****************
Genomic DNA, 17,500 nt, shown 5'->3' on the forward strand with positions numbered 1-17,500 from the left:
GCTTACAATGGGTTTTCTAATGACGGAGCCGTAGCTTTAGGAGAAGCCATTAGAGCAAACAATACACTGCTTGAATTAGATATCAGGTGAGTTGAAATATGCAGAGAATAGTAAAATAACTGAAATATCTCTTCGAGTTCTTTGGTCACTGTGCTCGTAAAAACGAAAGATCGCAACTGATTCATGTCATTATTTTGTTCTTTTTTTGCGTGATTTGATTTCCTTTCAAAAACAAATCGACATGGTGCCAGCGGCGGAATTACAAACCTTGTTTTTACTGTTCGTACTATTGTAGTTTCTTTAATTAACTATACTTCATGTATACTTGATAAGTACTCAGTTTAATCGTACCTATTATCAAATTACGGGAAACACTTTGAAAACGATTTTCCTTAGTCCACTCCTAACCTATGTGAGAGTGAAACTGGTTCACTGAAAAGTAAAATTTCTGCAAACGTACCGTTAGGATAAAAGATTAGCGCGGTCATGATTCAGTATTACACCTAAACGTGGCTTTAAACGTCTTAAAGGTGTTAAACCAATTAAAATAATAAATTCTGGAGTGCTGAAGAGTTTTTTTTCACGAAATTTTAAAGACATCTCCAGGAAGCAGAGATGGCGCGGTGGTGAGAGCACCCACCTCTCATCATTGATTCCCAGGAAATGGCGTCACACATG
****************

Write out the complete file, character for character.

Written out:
Genomic DNA, 17,500 nt, shown 5'->3' on the forward strand with positions numbered 1-17,500 from the left:
GCTTACAATGGGTTTTCTAATGACGGAGCCGTAGCTTTAGGAGAAGCCATTAGAGCAAACAATACACTGCTTGAATTAGATATCAGGTGAGTTGAAATATGCAGAGAATAGTAAAATAACTGAAATATCTCTTCGAGTTCTTTGGTCACTGTGCTCGTAAAAACGAAAGATCGCAACTGATTCATGTCATTATTTTGTTCTTTTTTTGCGTGATTTGATTTCCTTTCAAAAACAAATCGACATGGTGCCAGCGGCGGAATTACAAACCTTGTTTTTACTGTTCGTACTATTGTAGTTTCTTTAATTAACTATACTTCATGTATACTTGATAAGTACTCAGTTTAATCGTACCTATTATCAAATTACGGGAAACACTTTGAAAACGATTTTCCTTAGTCCACTCCTAACCTATGTGAGAGTGAAACTGGTTCACTGAAAAGTAAAATTTCTGCAAACGTACCGTTAGGATAAAAGATTAGCGCGGTCATGATTCAGTATTACACCTAAACGTGGCTTTAAACGTCTTAAAGGTGTTAAACCAATTAAAATAATAAATTCTGGAGTGCTGAAGAGTTTTTTTTCACGAAATTTTAAAGACATCTCCAGGAAGCAGAGATGGCGCGGTGGTGAGAGCACCCACCTCTCATCATTGATTCCCAGGAAATGGCGTCACACATG